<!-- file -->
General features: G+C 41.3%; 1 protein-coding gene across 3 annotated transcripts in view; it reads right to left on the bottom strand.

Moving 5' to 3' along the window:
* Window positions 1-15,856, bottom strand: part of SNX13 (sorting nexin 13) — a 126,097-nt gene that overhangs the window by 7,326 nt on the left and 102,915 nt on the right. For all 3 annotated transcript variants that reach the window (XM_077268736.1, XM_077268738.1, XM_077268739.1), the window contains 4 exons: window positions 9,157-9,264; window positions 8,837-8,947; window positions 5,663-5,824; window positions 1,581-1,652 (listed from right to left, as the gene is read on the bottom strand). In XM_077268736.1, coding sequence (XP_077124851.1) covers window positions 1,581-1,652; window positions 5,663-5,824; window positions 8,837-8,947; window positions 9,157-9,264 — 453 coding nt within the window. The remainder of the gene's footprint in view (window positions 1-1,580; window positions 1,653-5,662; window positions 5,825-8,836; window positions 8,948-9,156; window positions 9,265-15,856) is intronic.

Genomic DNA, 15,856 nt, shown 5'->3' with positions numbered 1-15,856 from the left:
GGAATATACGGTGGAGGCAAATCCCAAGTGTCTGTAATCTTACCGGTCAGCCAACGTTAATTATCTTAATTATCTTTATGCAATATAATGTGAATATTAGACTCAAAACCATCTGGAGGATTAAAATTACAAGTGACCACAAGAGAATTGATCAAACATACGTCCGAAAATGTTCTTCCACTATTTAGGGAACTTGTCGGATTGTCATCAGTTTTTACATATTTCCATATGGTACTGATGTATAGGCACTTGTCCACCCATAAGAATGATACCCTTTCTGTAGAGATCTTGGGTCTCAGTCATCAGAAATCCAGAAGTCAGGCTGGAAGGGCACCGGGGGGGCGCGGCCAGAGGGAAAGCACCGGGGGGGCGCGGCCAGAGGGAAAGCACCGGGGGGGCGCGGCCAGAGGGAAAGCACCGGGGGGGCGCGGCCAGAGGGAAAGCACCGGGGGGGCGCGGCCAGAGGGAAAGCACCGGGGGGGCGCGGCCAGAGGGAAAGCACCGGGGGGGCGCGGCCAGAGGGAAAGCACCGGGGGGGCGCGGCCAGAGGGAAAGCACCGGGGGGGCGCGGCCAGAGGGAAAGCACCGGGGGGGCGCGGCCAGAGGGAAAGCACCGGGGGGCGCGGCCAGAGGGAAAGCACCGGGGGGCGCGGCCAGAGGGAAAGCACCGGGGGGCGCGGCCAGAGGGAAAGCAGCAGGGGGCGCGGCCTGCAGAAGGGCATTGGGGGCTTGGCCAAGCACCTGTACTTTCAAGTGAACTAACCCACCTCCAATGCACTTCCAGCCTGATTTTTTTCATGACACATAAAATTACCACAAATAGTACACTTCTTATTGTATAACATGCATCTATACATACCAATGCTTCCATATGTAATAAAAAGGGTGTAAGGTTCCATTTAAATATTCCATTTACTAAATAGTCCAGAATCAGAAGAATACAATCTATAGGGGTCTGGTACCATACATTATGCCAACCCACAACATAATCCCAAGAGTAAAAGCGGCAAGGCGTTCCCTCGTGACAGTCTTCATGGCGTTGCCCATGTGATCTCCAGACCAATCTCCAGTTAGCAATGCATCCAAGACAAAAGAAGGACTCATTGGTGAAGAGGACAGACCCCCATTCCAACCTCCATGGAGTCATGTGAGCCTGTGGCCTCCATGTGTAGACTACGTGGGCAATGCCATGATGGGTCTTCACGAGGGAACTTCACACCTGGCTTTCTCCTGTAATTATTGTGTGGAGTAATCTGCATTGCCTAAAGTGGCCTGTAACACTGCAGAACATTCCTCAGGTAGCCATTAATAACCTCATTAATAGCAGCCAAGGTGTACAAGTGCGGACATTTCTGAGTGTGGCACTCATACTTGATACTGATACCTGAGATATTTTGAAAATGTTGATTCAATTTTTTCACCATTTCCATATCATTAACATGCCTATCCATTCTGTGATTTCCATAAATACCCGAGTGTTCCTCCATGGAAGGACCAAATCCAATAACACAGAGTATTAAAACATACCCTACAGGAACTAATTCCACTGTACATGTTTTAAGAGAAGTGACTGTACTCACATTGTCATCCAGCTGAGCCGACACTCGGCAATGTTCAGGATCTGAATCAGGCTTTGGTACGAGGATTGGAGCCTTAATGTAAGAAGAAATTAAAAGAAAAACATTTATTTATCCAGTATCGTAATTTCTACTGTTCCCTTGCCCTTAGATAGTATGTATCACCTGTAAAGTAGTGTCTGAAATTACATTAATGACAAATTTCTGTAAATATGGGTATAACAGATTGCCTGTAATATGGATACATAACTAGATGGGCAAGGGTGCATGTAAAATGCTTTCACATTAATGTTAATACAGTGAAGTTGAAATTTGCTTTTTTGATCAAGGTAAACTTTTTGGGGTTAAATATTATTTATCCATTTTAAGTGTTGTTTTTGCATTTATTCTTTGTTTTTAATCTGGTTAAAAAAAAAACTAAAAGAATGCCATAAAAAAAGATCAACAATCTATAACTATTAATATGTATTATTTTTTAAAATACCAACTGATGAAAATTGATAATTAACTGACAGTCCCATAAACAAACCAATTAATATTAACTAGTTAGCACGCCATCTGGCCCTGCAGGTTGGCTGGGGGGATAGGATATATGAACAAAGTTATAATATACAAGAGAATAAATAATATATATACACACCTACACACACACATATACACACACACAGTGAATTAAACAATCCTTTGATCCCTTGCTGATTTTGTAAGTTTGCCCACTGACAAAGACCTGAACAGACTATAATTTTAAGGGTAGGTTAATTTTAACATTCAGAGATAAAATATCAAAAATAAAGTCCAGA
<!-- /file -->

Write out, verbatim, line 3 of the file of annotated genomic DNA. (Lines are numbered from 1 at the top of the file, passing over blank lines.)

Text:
* Window positions 1-15,856, bottom strand: part of SNX13 (sorting nexin 13) — a 126,097-nt gene that overhangs the window by 7,326 nt on the left and 102,915 nt on the right. For all 3 annotated transcript variants that reach the window (XM_077268736.1, XM_077268738.1, XM_077268739.1), the window contains 4 exons: window positions 9,157-9,264; window positions 8,837-8,947; window positions 5,663-5,824; window positions 1,581-1,652 (listed from right to left, as the gene is read on the bottom strand). In XM_077268736.1, coding sequence (XP_077124851.1) covers window positions 1,581-1,652; window positions 5,663-5,824; window positions 8,837-8,947; window positions 9,157-9,264 — 453 coding nt within the window. The remainder of the gene's footprint in view (window positions 1-1,580; window positions 1,653-5,662; window positions 5,825-8,836; window positions 8,948-9,156; window positions 9,265-15,856) is intronic.